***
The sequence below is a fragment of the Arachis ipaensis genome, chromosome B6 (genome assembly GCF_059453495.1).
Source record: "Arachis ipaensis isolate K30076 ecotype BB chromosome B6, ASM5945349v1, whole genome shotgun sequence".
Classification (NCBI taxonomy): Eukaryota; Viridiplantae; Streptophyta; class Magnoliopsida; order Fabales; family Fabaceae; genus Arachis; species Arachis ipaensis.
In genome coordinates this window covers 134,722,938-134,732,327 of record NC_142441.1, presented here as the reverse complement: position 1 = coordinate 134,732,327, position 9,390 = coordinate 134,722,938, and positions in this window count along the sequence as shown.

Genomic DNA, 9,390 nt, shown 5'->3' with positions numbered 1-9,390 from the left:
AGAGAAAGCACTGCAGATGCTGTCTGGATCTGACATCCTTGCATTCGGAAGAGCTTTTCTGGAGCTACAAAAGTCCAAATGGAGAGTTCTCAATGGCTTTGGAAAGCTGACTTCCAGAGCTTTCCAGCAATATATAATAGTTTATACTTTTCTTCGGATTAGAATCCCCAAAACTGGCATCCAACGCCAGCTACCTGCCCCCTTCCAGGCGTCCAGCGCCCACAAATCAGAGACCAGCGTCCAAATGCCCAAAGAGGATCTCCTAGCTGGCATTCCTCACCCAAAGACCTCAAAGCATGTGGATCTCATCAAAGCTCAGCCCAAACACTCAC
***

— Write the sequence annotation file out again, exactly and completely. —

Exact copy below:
The sequence below is a fragment of the Arachis ipaensis genome, chromosome B6 (genome assembly GCF_059453495.1).
Source record: "Arachis ipaensis isolate K30076 ecotype BB chromosome B6, ASM5945349v1, whole genome shotgun sequence".
Classification (NCBI taxonomy): Eukaryota; Viridiplantae; Streptophyta; class Magnoliopsida; order Fabales; family Fabaceae; genus Arachis; species Arachis ipaensis.
In genome coordinates this window covers 134,722,938-134,732,327 of record NC_142441.1, presented here as the reverse complement: position 1 = coordinate 134,732,327, position 9,390 = coordinate 134,722,938, and positions in this window count along the sequence as shown.

Genomic DNA, 9,390 nt, shown 5'->3' with positions numbered 1-9,390 from the left:
AGAGAAAGCACTGCAGATGCTGTCTGGATCTGACATCCTTGCATTCGGAAGAGCTTTTCTGGAGCTACAAAAGTCCAAATGGAGAGTTCTCAATGGCTTTGGAAAGCTGACTTCCAGAGCTTTCCAGCAATATATAATAGTTTATACTTTTCTTCGGATTAGAATCCCCAAAACTGGCATCCAACGCCAGCTACCTGCCCCCTTCCAGGCGTCCAGCGCCCACAAATCAGAGACCAGCGTCCAAATGCCCAAAGAGGATCTCCTAGCTGGCATTCCTCACCCAAAGACCTCAAAGCATGTGGATCTCATCAAAGCTCAGCCCAAACACTCAC